I have had a book sitting on the sofa next to me for . . . more than a year. It is the last (so far) in a series I have loved for years, probably more than a decade. I have obsessed over these books, these characters, the stories of their lives, waiting impatiently for the next release.

Now, I have it and I don’t want to read it.

Not because it is the end (it’s not, I don’t think) but because the book before presented me with something incomprehensible. Something I have dreaded for several books leading up to this.

In media, the term is jumping the shark. This refers, literally, to a scene in the show Happy Days where Fonzi, the unofficial star of the show, literally jumps over a shark tank on his motorcycle. Looking back on that stunt now, critics and fans alike share the notion that was the beginning of the end for the show. It was never the same after that.

In the years to follow, that moment has taken on a life of its own and instead of referring to that one specific moment in the life of one specific show, it now refers to the moment any show begins its decline toward the end.

It is not used to talk about book series in the same way, but I posit that is because there are far fewer book series that continue on as long as a show like Happy Days (10 years, 11 seasons, 255 episodes) or that cover a similar span of time. Also, book series have a far narrower reach in audience. While a half-hour television show is easily accessible—and even more so then, before we had hundreds of channels providing hundreds of options for every timeslot—a book series, especially at the tenth, twelfth, fourteenth book, is only reaching its own fans, people who may be more likely to overlook the moments the plot takes a downward turn.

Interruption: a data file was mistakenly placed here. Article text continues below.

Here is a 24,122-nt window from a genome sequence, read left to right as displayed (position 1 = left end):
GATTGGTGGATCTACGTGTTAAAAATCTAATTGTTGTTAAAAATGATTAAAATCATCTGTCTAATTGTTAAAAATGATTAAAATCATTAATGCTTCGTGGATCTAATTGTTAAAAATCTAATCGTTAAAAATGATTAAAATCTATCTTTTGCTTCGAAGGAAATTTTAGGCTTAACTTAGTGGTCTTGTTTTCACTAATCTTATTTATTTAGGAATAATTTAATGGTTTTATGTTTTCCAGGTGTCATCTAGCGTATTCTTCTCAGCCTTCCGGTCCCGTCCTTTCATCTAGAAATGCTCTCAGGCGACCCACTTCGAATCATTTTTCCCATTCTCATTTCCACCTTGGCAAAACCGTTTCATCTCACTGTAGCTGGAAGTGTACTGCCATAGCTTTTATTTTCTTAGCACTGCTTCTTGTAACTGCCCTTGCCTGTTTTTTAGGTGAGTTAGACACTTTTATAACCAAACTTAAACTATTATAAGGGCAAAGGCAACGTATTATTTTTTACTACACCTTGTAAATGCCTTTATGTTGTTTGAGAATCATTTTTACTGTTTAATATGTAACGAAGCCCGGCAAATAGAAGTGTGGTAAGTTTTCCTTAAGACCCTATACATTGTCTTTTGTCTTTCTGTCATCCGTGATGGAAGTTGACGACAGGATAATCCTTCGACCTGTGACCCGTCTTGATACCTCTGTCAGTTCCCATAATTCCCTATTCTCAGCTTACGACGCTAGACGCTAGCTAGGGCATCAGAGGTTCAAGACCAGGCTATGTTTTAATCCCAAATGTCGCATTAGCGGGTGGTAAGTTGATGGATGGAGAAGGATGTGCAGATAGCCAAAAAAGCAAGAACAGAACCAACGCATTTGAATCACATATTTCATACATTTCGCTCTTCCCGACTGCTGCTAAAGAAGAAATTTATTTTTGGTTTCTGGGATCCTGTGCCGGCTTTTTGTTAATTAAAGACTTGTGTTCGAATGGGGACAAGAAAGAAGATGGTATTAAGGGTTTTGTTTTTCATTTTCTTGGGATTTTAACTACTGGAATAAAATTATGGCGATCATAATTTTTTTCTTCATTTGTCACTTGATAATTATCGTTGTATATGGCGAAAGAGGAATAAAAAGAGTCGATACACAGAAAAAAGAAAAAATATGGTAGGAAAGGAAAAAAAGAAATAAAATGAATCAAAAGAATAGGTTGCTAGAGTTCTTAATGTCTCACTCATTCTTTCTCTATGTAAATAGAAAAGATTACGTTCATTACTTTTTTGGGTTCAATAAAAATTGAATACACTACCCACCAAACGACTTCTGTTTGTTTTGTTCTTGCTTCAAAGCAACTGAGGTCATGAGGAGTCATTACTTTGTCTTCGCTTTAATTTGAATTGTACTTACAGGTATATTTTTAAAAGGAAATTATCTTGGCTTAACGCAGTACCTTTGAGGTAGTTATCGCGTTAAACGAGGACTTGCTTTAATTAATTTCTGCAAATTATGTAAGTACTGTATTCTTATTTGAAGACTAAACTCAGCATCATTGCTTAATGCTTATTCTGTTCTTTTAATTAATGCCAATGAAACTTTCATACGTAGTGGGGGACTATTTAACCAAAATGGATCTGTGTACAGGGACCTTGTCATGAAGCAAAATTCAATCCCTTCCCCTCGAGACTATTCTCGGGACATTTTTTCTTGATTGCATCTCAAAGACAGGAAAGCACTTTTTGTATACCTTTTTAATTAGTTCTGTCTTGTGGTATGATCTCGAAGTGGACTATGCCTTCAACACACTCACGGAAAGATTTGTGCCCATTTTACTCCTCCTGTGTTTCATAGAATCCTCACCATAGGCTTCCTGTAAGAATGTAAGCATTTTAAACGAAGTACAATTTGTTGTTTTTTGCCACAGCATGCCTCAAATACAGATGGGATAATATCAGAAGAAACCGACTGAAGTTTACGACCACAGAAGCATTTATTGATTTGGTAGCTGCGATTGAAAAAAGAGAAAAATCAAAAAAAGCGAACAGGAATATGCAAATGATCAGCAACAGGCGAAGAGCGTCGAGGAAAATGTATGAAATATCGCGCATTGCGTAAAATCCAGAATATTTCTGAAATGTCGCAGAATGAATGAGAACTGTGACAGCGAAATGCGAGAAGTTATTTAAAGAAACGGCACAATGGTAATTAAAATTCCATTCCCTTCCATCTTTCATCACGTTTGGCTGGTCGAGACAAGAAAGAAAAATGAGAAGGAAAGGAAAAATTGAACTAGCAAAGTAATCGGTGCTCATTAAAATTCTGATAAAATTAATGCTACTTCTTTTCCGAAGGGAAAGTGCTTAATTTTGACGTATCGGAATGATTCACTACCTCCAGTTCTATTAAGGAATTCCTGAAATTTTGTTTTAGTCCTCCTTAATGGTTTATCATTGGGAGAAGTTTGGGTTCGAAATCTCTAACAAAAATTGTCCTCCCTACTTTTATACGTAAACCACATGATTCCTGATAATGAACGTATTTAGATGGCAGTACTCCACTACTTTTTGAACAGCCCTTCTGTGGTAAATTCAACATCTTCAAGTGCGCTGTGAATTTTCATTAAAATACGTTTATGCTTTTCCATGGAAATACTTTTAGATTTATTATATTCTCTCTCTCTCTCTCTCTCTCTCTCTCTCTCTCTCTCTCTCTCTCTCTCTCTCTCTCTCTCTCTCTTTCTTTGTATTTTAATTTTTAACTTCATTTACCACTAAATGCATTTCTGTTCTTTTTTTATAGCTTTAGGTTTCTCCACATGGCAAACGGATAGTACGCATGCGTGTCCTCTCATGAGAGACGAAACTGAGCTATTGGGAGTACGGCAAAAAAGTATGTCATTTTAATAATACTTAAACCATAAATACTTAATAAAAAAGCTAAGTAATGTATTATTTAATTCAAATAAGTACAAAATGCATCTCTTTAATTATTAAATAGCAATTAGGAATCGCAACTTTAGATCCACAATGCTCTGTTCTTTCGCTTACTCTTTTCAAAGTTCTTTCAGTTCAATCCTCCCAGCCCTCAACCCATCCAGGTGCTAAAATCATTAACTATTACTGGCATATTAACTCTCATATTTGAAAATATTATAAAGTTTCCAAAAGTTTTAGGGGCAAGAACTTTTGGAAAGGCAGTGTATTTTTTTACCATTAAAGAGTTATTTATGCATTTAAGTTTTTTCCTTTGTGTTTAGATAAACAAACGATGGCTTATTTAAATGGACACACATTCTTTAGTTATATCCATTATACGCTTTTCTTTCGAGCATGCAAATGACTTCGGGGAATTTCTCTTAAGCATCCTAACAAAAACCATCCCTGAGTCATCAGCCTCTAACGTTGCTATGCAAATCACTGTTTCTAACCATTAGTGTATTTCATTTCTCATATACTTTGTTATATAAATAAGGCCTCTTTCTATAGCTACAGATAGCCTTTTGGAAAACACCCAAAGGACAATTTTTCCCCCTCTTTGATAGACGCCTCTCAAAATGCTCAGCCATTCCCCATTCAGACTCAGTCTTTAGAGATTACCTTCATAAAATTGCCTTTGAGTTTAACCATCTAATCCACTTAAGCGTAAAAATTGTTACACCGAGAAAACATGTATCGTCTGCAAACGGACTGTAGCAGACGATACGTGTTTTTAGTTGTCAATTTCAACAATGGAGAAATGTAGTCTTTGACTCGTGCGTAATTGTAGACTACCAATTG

Today, jumping the shark, or the jump the shark moment, in media can refer to a lot of things but some red flags are bigger and redder than others:

New baby—Sometimes this is an actual new baby. The central couple (the parents of a family show) have teen or young adult children who have grown up on the show and then *WHOOPS!* mom is pregnant at 45! Other times it’s an adoption or a cousin comes to live with the family. Occasionally, it is when a member of the family who was an infant/toddler in the beginning, with minimal screen time and no contribution to dialog, suddenly starts stringing together sentences and adopts their own catch phrase.

New adult—Sometimes the new baby is a new adult. A long-lost sibling, an estranged parent looking to make amends. These additions can go one of two ways. Well, three, really, if you count writing them off the show as an option. They can blend in with the rest of the cast seamlessly and the show marches on without a hiccup. Or, for the purposes of this argument, they can throw off the entire ecosystem through bad chemistry, leading to the slow demise of the show.

Resolving unresolved sexual tension—This is another one that could go one of two ways. Typically, when a primary driving force of a show is unresolved sexual tension between two characters, the will they or won’t they, “why don’t you just screw and get it over with” sentiment, resolving that tension leads to discomfort for all involved, but mostly the viewers (readers). Sometimes they do and move on. Awkwardness abounds for an episode and then life goes back to normal. Unfortunately, this is more typical of secondary and side characters. Main characters, on the other hand, tend to become A Couple, with pet names and stolen glances, smooches when they think no one is looking, acting guilty when they find out someone was looking.

This is my least favorite of the jump the shark moments. Possibly because I don’t love romance and am terribly picky about what I do like. And gooey smooshy romance is not my cup of tea.

To the end that I am dragging my feet on reading the next book in this series that was once my favorite but resolving the unresolved tension between two main characters has given me a reason to cringe. I kind of hate it.

If you want to read more of my thoughts on tropes and writing

Measuring Success

“How do you define ‘success’?”